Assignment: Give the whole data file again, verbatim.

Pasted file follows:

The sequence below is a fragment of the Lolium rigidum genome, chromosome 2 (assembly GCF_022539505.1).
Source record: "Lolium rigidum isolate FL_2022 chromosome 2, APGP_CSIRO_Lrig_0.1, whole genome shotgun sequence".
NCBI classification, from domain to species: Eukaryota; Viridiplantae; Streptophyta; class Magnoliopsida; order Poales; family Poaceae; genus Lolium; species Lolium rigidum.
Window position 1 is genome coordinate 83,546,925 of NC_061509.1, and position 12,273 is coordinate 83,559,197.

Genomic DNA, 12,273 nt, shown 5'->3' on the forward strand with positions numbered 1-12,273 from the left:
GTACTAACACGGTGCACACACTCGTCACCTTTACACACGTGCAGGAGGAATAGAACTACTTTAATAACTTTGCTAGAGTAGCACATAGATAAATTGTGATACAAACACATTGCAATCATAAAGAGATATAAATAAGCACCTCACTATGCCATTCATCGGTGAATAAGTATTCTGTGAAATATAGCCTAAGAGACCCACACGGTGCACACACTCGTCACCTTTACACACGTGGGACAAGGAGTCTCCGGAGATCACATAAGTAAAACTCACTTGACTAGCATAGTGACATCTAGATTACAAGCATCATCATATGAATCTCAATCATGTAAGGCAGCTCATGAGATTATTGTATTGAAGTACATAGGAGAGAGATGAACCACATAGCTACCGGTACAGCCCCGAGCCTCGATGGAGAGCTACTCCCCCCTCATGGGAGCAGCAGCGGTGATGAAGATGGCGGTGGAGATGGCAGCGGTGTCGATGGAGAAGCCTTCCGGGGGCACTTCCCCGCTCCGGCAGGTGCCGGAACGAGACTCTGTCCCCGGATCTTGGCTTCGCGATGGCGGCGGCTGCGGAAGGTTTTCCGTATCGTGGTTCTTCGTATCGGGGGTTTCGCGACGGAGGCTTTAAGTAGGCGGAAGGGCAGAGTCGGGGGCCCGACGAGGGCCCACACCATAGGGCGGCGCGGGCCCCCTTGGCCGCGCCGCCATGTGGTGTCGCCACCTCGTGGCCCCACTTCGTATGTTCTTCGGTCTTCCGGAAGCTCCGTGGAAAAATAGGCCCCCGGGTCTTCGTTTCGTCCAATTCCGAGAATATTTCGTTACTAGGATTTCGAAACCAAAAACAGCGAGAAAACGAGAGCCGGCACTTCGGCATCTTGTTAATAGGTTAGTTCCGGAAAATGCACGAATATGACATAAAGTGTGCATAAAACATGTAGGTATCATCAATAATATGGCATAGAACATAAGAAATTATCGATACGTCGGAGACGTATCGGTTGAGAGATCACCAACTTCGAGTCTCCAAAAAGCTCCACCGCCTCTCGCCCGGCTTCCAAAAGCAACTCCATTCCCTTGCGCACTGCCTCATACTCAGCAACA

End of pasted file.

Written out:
The sequence below is a fragment of the Lolium rigidum genome, chromosome 2 (assembly GCF_022539505.1).
Source record: "Lolium rigidum isolate FL_2022 chromosome 2, APGP_CSIRO_Lrig_0.1, whole genome shotgun sequence".
NCBI classification, from domain to species: Eukaryota; Viridiplantae; Streptophyta; class Magnoliopsida; order Poales; family Poaceae; genus Lolium; species Lolium rigidum.
Window position 1 is genome coordinate 83,546,925 of NC_061509.1, and position 12,273 is coordinate 83,559,197.

Genomic DNA, 12,273 nt, shown 5'->3' on the forward strand with positions numbered 1-12,273 from the left:
GTACTAACACGGTGCACACACTCGTCACCTTTACACACGTGCAGGAGGAATAGAACTACTTTAATAACTTTGCTAGAGTAGCACATAGATAAATTGTGATACAAACACATTGCAATCATAAAGAGATATAAATAAGCACCTCACTATGCCATTCATCGGTGAATAAGTATTCTGTGAAATATAGCCTAAGAGACCCACACGGTGCACACACTCGTCACCTTTACACACGTGGGACAAGGAGTCTCCGGAGATCACATAAGTAAAACTCACTTGACTAGCATAGTGACATCTAGATTACAAGCATCATCATATGAATCTCAATCATGTAAGGCAGCTCATGAGATTATTGTATTGAAGTACATAGGAGAGAGATGAACCACATAGCTACCGGTACAGCCCCGAGCCTCGATGGAGAGCTACTCCCCCCTCATGGGAGCAGCAGCGGTGATGAAGATGGCGGTGGAGATGGCAGCGGTGTCGATGGAGAAGCCTTCCGGGGGCACTTCCCCGCTCCGGCAGGTGCCGGAACGAGACTCTGTCCCCGGATCTTGGCTTCGCGATGGCGGCGGCTGCGGAAGGTTTTCCGTATCGTGGTTCTTCGTATCGGGGGTTTCGCGACGGAGGCTTTAAGTAGGCGGAAGGGCAGAGTCGGGGGCCCGACGAGGGCCCACACCATAGGGCGGCGCGGGCCCCCTTGGCCGCGCCGCCATGTGGTGTCGCCACCTCGTGGCCCCACTTCGTATGTTCTTCGGTCTTCCGGAAGCTCCGTGGAAAAATAGGCCCCCGGGTCTTCGTTTCGTCCAATTCCGAGAATATTTCGTTACTAGGATTTCGAAACCAAAAACAGCGAGAAAACGAGAGCCGGCACTTCGGCATCTTGTTAATAGGTTAGTTCCGGAAAATGCACGAATATGACATAAAGTGTGCATAAAACATGTAGGTATCATCAATAATATGGCATAGAACATAAGAAATTATCGATACGTCGGAGACGTATCGGTTGAGAGATCACCAACTTCGAGTCTCCAAAAAGCTCCACCGCCTCTCGCCCGGCTTCCAAAAGCAACTCCATTCCCTTGCGCACTGCCTCATACTCAGCAACA